Community Petition from the DRC Delivered to the World Bank

Rudo Sanyanga
Jean-Marie delivering Petition to World Bank manager
Mr. Jean-Marie Muanda of the DRC delivering a petition to World Bank manager Ms. Mieke van Ginneken

I recently had the pleasure of accompanying Mr. Jean-Marie Muanda, director of the Congolese environmental group Actions pour les Droits, l’Environnement et la Vie (ADEV), to several meetings in Washington, DC. Our goal was to present the concerns of the communities living near the proposed Inga 3 Dam site on the Congo River in the Democratic Republic of Congo (DRC) to the World Bank and other institutions that have expressed interest in supporting the project. More than 5,000 community members who will be affected by the Inga 3 project signed a petition addressed to the DRC government, the government of South Africa, the World Bank presidents, the African Development Bank, and the European Union Bank among other DRC politicians. The petition raises these major concerns:

  • the proposed project and its impacts have not been communicated well or explained to the affected communities; and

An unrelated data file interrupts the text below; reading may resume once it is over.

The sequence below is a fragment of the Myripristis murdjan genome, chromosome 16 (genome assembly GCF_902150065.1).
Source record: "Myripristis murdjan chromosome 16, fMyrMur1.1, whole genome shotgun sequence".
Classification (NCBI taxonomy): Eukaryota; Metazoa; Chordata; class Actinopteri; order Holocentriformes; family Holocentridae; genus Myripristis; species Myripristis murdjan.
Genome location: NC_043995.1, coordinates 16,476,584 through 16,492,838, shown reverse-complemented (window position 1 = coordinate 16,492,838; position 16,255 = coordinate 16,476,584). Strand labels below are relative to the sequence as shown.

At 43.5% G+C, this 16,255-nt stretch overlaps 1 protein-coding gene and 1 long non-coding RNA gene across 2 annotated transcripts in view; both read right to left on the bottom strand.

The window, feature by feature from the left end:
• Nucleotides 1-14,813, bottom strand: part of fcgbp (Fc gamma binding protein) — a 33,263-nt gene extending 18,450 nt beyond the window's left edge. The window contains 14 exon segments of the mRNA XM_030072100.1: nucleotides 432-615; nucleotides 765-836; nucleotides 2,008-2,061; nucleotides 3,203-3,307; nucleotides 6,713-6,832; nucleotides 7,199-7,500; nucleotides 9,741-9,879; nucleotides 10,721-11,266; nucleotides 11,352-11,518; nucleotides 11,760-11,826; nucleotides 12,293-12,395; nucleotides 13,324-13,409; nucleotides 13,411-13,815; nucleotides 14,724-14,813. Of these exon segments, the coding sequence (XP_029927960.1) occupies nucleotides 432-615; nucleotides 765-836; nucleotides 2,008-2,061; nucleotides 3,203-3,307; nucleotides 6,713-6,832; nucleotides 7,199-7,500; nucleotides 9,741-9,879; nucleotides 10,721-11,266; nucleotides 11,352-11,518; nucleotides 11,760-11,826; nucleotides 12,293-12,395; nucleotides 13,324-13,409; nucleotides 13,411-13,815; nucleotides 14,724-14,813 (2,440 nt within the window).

• the numbers of communities who will be affected was not properly assessed. 

Ms. Mieke van Ginneken, the World Bank manager for Extractives and Energy for West and Central Africa, received the petition on behalf of the World Bank president, Dr. Jim Yong Kim. 

Mr. Muanda pointed out that to date, there has not been any official communication with the community to explain the project. There has been a few documents posted on the web and that there are occasional media reports that discuss the Inga 3 projects. Unfortunately, none of these forms of information are easily accessible to the majority of the Inga communities who are largely illiterate and lack access to internet. 

ADEV is based in Matadi, near the Inga Falls in the DRC. The organisation works directly with the communities who will be affected by the Inga 3 project and it has been mandated by these communities to represent their interests, especially because the community's own self-help association is still to be recognized by the government of the DRC.

Inga 1 and 2 hydro dams
Inga 1 and 2 hydro dams